This is a black, black comedy written by Bobcat Goldthwaite and starring Robin Williams as a frustrated,
lonely would-be writer who has never sold a word of his prolific output,
and who is muddling through life as an unpopular high school English
teacher, a single father with a son who hates him. The son is, in a
word, a loser. He's dumb. He's negative. He's sociopathic. He's
unsanitary. He's obsessed with the most disgusting forms of pornography.
He is the least popular kid in school.
The key plot twist is that the son kills himself in masturbatory
auto-asphyxiation, ala David Carradine.
"Wait," you're thinking, "this is a comedy?"
Yup. That first half-hour was only the set-up for a comedy which
ridicules the way we glorify the dead, no matter how inept or unlikable
they may have been. How many no-talents have had their tarnished
reputations suddenly purified by an untimely death? Consider John Ritter - one day a nearly unemployable living
comic of legendary incompetence whose career highlight reel consisted of a
really bad sitcom. The next day - a beloved comedy icon taken from us
before his time. That sort of disingenuous post-mortem
rehabilitation is really what this movie is about.
The comic hook is that Dad manages to find a silver lining in the death of
his son. Instead of calling 911 when he finds the body, he writes a
suicide note and poses his son's body to appear as if the lad had hung himself
in despair. The son therefore becomes a hero to the goth kids and the emos
back at school. The kid's cult of personality grows, and soon every kid in
school pretends to have been the dead boy's best friend. Carried away by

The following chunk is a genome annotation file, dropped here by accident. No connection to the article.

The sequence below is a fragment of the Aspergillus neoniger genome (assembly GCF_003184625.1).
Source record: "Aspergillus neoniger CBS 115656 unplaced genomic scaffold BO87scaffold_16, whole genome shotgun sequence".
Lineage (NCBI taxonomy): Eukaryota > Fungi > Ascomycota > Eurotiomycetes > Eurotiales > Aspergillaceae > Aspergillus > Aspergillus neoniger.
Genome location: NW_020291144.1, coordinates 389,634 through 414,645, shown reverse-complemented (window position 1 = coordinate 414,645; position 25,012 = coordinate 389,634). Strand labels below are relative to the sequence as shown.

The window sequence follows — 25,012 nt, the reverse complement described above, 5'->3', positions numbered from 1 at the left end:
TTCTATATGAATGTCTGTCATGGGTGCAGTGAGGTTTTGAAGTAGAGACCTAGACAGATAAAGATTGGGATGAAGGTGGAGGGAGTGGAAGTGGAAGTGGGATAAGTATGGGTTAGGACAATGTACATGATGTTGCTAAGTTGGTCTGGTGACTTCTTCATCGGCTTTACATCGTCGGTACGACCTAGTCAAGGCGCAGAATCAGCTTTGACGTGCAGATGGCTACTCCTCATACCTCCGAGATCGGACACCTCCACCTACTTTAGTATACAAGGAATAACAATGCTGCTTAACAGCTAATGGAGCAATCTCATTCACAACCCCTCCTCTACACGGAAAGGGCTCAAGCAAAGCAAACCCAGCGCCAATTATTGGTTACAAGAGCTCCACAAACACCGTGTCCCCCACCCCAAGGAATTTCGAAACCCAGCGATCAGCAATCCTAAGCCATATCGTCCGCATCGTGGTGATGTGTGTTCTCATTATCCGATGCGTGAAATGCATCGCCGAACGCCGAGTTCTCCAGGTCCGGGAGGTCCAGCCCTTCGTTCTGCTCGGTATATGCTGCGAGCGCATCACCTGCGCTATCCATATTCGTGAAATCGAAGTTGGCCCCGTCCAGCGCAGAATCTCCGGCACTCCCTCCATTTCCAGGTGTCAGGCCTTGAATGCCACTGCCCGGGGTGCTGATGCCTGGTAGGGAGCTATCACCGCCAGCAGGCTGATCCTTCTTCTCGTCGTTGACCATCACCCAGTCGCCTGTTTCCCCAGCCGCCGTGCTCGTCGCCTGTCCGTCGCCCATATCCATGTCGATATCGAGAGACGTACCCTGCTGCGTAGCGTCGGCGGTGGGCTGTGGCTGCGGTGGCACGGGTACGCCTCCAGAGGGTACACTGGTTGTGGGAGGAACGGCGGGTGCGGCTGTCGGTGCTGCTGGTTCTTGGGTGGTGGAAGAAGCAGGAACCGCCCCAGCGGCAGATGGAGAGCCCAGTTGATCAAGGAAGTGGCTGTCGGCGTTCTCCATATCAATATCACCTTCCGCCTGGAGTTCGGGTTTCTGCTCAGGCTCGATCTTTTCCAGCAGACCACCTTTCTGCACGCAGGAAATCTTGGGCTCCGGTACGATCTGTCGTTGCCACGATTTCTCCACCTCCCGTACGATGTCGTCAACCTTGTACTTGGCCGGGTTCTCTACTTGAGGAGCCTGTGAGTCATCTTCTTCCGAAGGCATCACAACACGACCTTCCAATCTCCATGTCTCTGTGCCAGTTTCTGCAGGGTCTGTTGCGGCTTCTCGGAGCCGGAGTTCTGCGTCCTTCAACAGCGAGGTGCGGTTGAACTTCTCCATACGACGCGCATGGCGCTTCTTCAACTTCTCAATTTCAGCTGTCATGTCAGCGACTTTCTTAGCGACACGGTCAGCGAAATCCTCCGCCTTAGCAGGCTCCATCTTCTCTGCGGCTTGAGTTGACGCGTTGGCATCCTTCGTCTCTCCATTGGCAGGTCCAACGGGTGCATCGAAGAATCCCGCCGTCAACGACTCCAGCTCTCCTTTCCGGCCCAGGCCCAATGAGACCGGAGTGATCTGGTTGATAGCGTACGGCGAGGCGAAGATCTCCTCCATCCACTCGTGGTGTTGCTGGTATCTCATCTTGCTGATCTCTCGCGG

the success of the suicide note, the dad continues developing the
fictional pseudo-personality of his son by "discovering" some notebooks
which reveal that the boy's loser persona was just a facade he used to
hide his brilliance and sensitivity. The son eventually becomes enshrined as a
full-fledged folk hero across the entire country, because the notebooks
get discovered by the media. Suddenly dad is being pursued by top book
publishers, is appearing on daytime TV talk shows, is being romanced
passionately by a smokin' hot young teacher, and is about to achieve all
of his dreams. How will it all turn out? I won't tell you that, because it's a good
movie with a good ending.
It's not a perfect movie, especially in the annoyingly long set-up
before the son's death, but I found the script to be quite deft because it
manages to milk black comedy out of realistic situations and motivations
rather than having to rely on surreal scenarios. That's probably the most
difficult thing for the author of a black comedy to achieve, and Bob
Goldthwaite negotiated it so effortlessly that the whole situation, absurd
though it may sound on paper, actually seems completely credible on
screen. We think, "Yeah, in certain circumstances this could actually
happen!" The Robin Williams character had not originally intended to use
his son's death to promote himself or his own writing. The script makes it
clear that he is a decent man who simply hoped to give his troubled son a
measure of dignity in death. The son's beatification was a flood that
happened on its own, and the father simply allowed himself to be swept
along in its path. It was only when he was urged to seek out his son's
other writing that he "found" the missing notebooks. Even then, he was not
seeking national attention with his fabrications. The actions of other
people caused the simple, local situation to snowball into an Oprah-sized
avalanche of publicity, while the father was guilty only of failing to
dissuade people of their mistaken notions.
At least up to a point.